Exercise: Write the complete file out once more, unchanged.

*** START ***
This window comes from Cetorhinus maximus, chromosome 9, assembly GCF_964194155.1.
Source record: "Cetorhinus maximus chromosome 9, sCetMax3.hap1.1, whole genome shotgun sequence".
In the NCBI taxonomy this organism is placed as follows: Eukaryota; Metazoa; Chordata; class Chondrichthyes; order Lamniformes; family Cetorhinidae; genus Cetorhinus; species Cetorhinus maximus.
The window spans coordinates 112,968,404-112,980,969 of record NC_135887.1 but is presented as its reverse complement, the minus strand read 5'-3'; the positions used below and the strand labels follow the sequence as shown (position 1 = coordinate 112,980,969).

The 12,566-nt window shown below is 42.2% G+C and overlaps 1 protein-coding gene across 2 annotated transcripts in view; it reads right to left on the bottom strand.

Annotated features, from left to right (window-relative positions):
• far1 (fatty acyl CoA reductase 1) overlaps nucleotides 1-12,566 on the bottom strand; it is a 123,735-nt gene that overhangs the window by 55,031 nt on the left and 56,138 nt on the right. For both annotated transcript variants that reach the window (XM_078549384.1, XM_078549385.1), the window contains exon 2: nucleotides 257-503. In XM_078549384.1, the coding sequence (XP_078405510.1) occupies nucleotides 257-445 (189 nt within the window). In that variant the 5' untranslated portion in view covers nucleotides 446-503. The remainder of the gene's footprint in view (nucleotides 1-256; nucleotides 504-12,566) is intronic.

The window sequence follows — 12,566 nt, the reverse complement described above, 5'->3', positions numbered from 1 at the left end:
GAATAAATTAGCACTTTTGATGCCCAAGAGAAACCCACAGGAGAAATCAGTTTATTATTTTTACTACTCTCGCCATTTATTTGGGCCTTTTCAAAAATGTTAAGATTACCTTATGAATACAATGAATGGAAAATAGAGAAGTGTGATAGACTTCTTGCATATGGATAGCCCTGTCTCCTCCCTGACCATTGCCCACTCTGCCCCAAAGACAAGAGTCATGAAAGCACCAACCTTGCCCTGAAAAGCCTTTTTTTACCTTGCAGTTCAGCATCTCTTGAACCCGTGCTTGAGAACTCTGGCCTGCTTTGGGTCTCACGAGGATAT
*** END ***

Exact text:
This window comes from Cetorhinus maximus, chromosome 9, assembly GCF_964194155.1.
Source record: "Cetorhinus maximus chromosome 9, sCetMax3.hap1.1, whole genome shotgun sequence".
In the NCBI taxonomy this organism is placed as follows: Eukaryota; Metazoa; Chordata; class Chondrichthyes; order Lamniformes; family Cetorhinidae; genus Cetorhinus; species Cetorhinus maximus.
The window spans coordinates 112,968,404-112,980,969 of record NC_135887.1 but is presented as its reverse complement, the minus strand read 5'-3'; the positions used below and the strand labels follow the sequence as shown (position 1 = coordinate 112,980,969).

The 12,566-nt window shown below is 42.2% G+C and overlaps 1 protein-coding gene across 2 annotated transcripts in view; it reads right to left on the bottom strand.

Annotated features, from left to right (window-relative positions):
• far1 (fatty acyl CoA reductase 1) overlaps nucleotides 1-12,566 on the bottom strand; it is a 123,735-nt gene that overhangs the window by 55,031 nt on the left and 56,138 nt on the right. For both annotated transcript variants that reach the window (XM_078549384.1, XM_078549385.1), the window contains exon 2: nucleotides 257-503. In XM_078549384.1, the coding sequence (XP_078405510.1) occupies nucleotides 257-445 (189 nt within the window). In that variant the 5' untranslated portion in view covers nucleotides 446-503. The remainder of the gene's footprint in view (nucleotides 1-256; nucleotides 504-12,566) is intronic.

The window sequence follows — 12,566 nt, the reverse complement described above, 5'->3', positions numbered from 1 at the left end:
GAATAAATTAGCACTTTTGATGCCCAAGAGAAACCCACAGGAGAAATCAGTTTATTATTTTTACTACTCTCGCCATTTATTTGGGCCTTTTCAAAAATGTTAAGATTACCTTATGAATACAATGAATGGAAAATAGAGAAGTGTGATAGACTTCTTGCATATGGATAGCCCTGTCTCCTCCCTGACCATTGCCCACTCTGCCCCAAAGACAAGAGTCATGAAAGCACCAACCTTGCCCTGAAAAGCCTTTTTTTACCTTGCAGTTCAGCATCTCTTGAACCCGTGCTTGAGAACTCTGGCCTGCTTTGGGTCTCACGAGGATAT